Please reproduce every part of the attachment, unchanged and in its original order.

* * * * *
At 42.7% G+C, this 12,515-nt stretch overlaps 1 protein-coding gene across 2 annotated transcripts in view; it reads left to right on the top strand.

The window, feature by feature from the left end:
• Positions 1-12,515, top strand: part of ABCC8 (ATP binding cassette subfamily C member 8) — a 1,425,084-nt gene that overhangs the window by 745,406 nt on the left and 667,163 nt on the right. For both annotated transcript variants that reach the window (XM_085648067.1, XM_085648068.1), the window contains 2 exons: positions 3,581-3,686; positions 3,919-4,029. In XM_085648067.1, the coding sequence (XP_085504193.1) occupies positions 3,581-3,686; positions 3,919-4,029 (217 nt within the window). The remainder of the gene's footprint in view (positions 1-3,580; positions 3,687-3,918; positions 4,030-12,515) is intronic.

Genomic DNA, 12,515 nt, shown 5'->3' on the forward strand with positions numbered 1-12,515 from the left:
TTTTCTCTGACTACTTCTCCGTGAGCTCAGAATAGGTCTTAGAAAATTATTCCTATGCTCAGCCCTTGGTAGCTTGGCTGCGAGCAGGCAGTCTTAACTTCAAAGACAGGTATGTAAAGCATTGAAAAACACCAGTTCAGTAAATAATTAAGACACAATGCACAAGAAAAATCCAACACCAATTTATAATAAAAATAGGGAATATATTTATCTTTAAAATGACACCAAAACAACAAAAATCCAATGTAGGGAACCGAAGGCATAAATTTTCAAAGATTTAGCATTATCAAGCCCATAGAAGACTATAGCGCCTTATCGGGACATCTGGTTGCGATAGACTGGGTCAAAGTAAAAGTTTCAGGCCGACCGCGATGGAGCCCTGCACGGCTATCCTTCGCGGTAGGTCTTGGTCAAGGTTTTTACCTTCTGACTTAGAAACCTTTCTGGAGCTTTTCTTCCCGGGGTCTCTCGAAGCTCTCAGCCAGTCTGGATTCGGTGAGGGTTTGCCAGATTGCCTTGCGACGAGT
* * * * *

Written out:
At 42.7% G+C, this 12,515-nt stretch overlaps 1 protein-coding gene across 2 annotated transcripts in view; it reads left to right on the top strand.

The window, feature by feature from the left end:
• Positions 1-12,515, top strand: part of ABCC8 (ATP binding cassette subfamily C member 8) — a 1,425,084-nt gene that overhangs the window by 745,406 nt on the left and 667,163 nt on the right. For both annotated transcript variants that reach the window (XM_085648067.1, XM_085648068.1), the window contains 2 exons: positions 3,581-3,686; positions 3,919-4,029. In XM_085648067.1, the coding sequence (XP_085504193.1) occupies positions 3,581-3,686; positions 3,919-4,029 (217 nt within the window). The remainder of the gene's footprint in view (positions 1-3,580; positions 3,687-3,918; positions 4,030-12,515) is intronic.

Genomic DNA, 12,515 nt, shown 5'->3' on the forward strand with positions numbered 1-12,515 from the left:
TTTTCTCTGACTACTTCTCCGTGAGCTCAGAATAGGTCTTAGAAAATTATTCCTATGCTCAGCCCTTGGTAGCTTGGCTGCGAGCAGGCAGTCTTAACTTCAAAGACAGGTATGTAAAGCATTGAAAAACACCAGTTCAGTAAATAATTAAGACACAATGCACAAGAAAAATCCAACACCAATTTATAATAAAAATAGGGAATATATTTATCTTTAAAATGACACCAAAACAACAAAAATCCAATGTAGGGAACCGAAGGCATAAATTTTCAAAGATTTAGCATTATCAAGCCCATAGAAGACTATAGCGCCTTATCGGGACATCTGGTTGCGATAGACTGGGTCAAAGTAAAAGTTTCAGGCCGACCGCGATGGAGCCCTGCACGGCTATCCTTCGCGGTAGGTCTTGGTCAAGGTTTTTACCTTCTGACTTAGAAACCTTTCTGGAGCTTTTCTTCCCGGGGTCTCTCGAAGCTCTCAGCCAGTCTGGATTCGGTGAGGGTTTGCCAGATTGCCTTGCGACGAGT